NCAA president wants to clean up the `culture' surrounding men's game

Dempsey wants reduction in coaches' summer contact

proposals create concerns


Men's NCAA Tournament

March 31, 2000|By Jamison Hensley | Jamison Hensley,SUN STAFF

INDIANAPOLIS -- NCAA president Cedric Dempsey wants to clean up the "culture" of men's college basketball.

In a news conference two days before the Final Four, Dempsey recommended to cut back on summer programs, redefine amateurism and limit the amount of new scholarships.

"Change is always scary in any organization," Dempsey said. "I think it will change and it might create unrest with people. I think we will go through some pain before we have much gain. The best way to change it is to build a new culture, not tweak the present culture."

The most controversial proposal, a ban on summer recruiting, will be introduced at the men's Division I Management Council meeting in two weeks and be voted on at the annual NCAA meeting in January.

If accepted, the recruiting calendar would be readjusted by increasing evaluation days during the academic year from 40 to 70. According to Dempsey, the purpose is to de-emphasize the summer camps and lessen the influence of the camp personnel over athletes.

John Thompson, the former Georgetown coach and current radio talk show host, attended the news conference and anticipated some uproar over this issue since many coaches need the summer to find certain players.

"It's hard to rationalize this," Thompson said. "That change of `culture' scares me. What does he mean by that? I want him to define that."

The other recruiting issue deals with reducing the amount of scholarships given each year. Currently, the scholarship limit is 13 with no restriction. But there is discussion to allow schools only eight new scholarships over a two-year period and no more than five in a single year.

"We have concerns that if you do that, the freedom to stay or go, the freedom to transfer from one institution to another, would be reduced," said Jim Haney, executive director of the National Association of Basketball Coaches.

Another hot topic was the definition of amateurism rules, especially with seven cases occurring in men's basketball this season.

A new proposal would permit a student-athlete to leave school, play professionally and then return, regaining eligibility. Athletes can now declare for the NBA draft and still retain eligibility if they don't sign with an agent.

Amateurism became a main issue after the high-profile case of St. John's Erick Barkley, who accepted money to attend prep school before enrolling in college. His situation also emphasized a major gray area.

"That is probably one of the most difficult of our pre-enrolled legislation we have," Dempsey said. "I think in theory, we do not disagree with that at all. At some point, there is some disagreement as to where you draw the line as to who provides the financial aid."

Dempsey also denied that the NCAA has to offer stipends to keep athletes despite the talks of a NBA developmental league. He said that league would weed out all the athletes who never intended to graduate anyway.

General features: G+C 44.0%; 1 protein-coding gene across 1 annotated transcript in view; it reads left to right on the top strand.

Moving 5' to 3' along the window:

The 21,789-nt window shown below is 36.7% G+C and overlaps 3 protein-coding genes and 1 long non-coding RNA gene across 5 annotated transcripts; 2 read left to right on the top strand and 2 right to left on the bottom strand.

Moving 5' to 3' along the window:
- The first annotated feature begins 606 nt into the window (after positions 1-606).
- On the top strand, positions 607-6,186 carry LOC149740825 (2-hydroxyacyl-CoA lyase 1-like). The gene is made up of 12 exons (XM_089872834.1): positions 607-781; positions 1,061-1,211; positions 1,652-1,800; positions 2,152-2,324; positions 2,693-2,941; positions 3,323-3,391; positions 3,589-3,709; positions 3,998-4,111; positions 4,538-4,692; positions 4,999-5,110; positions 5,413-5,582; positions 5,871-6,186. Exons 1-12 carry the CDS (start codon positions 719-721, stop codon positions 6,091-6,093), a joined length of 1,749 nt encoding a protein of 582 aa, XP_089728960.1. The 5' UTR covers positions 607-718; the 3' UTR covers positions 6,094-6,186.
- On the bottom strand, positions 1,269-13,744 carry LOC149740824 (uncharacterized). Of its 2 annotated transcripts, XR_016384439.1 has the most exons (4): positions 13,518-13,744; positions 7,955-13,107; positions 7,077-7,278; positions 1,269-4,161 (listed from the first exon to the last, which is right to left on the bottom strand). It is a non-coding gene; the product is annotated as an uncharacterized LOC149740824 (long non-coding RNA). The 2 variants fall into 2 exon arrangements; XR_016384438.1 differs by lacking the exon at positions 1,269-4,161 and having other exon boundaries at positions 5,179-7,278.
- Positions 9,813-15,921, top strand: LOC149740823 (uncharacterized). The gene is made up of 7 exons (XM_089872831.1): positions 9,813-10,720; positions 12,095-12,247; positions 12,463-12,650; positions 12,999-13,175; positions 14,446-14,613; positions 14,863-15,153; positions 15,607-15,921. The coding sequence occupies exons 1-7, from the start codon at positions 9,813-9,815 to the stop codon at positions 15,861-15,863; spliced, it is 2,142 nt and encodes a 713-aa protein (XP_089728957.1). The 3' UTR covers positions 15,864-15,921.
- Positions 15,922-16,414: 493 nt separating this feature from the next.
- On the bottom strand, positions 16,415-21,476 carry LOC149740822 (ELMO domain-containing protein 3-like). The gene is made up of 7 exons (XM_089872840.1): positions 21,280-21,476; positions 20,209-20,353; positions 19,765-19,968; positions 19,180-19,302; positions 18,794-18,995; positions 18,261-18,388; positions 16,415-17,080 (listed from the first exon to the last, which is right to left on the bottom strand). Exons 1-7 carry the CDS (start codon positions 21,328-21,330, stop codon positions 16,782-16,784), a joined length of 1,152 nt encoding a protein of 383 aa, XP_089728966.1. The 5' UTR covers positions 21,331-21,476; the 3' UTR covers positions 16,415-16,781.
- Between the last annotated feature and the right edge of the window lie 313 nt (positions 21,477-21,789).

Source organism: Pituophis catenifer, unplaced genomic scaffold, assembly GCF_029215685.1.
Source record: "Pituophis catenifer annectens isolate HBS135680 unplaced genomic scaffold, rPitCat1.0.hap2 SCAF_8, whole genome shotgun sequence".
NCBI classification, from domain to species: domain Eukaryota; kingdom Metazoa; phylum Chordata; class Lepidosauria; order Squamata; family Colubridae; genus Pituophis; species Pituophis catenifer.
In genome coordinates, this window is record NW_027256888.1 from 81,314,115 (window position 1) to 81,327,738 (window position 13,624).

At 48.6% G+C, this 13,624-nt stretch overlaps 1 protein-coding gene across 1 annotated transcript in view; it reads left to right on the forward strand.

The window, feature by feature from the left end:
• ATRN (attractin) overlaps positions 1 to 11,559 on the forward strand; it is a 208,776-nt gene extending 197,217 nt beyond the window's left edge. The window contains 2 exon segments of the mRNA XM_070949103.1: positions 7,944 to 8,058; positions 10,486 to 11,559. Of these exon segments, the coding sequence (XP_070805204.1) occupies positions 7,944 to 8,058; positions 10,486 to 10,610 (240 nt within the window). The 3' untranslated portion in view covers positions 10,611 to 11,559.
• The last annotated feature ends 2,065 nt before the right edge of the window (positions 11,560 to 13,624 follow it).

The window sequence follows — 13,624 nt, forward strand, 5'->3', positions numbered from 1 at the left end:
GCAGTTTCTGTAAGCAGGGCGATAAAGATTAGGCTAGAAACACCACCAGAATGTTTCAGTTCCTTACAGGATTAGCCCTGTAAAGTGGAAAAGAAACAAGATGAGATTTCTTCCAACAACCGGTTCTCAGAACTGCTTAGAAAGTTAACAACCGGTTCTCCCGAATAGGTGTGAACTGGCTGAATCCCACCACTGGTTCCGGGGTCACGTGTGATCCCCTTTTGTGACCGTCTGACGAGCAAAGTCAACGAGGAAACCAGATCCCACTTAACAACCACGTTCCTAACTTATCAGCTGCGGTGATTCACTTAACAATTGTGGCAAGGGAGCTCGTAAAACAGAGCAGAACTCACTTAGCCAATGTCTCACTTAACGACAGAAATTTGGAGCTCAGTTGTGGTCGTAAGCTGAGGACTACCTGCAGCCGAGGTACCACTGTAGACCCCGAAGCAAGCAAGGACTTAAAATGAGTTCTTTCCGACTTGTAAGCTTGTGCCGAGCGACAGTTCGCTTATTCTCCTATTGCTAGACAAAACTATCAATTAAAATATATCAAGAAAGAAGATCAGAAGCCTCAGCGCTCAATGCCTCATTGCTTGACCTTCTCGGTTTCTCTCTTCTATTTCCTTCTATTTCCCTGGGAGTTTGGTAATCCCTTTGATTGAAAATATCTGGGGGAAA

Miller cleared to play

Florida officials cleared forward Mike Miller to play in the Final Four after determining he made no improper contact with an agent who called him 45 times since last September.

"This is not a major problem," coach Billy Donovan said yesterday when the team arrived in Indianapolis. "There are no issues with Mike Miller, no issues eligibility-wise. He's going to play. To harp on it would take away from what this team has accomplished and what it's trying to do."

In a story yesterday, the New York Times reported agent Andy Miller could have broken laws in Tennessee and Florida by calling Miller and Tennessee guard Tony Harris.

Mike Miller acknowledged that the agent called him at least 45 times since Sept. 1 and that they had spoken at least 20 times.

The agent, who is not related to the player, is not registered to practice as an agent in either state, which both have agent laws.

Athletic director Jeremy Foley said the sophomore forward did nothing to compromise his eligibility.

Thrills for Carolina

North Carolina (22-13) must win the national title to avoid its most losses since 1951-52.

"When we came to the Final Four in my freshman year, we walked in with our chests a little bit bigger," junior center Brendan Haywood said. "We were expected to win it. We came with this attitude of, `Yeah, we know what we're here to do.' This year we're coming in with, `Whew, we made it.' Nobody expected us to be here."

The Tar Heels arrived at their hotel yesterday afternoon and worked out at Butler University. The team was greeted by a high school band playing the North Carolina fight song and about 50 fans.

"I want our guys to enjoy this," coach Bill Guthridge said in the hotel lobby. "It's a lifetime thrill for any young man growing up to play in the Final Four."

Forward Kris Lang, on crutches Monday while nursing a sprained right ankle, was expected to play Saturday night in the semifinals against Florida.

"I feel fine," Lang said. "This is the Final Four. Of course, I'm going to play."

The Associated Press contributed to this article.

Doubling up

Those who have advanced to the Final Four as a player and coach:

Vic Bubas: North Carolina State, 1950; Duke, 1963-64, 1966

Billy Donovan: Providence, 1987; Florida, 2000

Dick Harp: Kansas, 1940; Kansas 1957

Bob Knight: Ohio State, 1960-62; Indiana, 1973, 1976, 1981, 1987, 1992

Bones McKinney: North Carolina, 1946; Wake Forest, 1962

Dean Smith: Kansas, 1952-53; North Carolina, 1967-69, 1972, 1977, 1981-82, 1991, 1993, 1995, 1997

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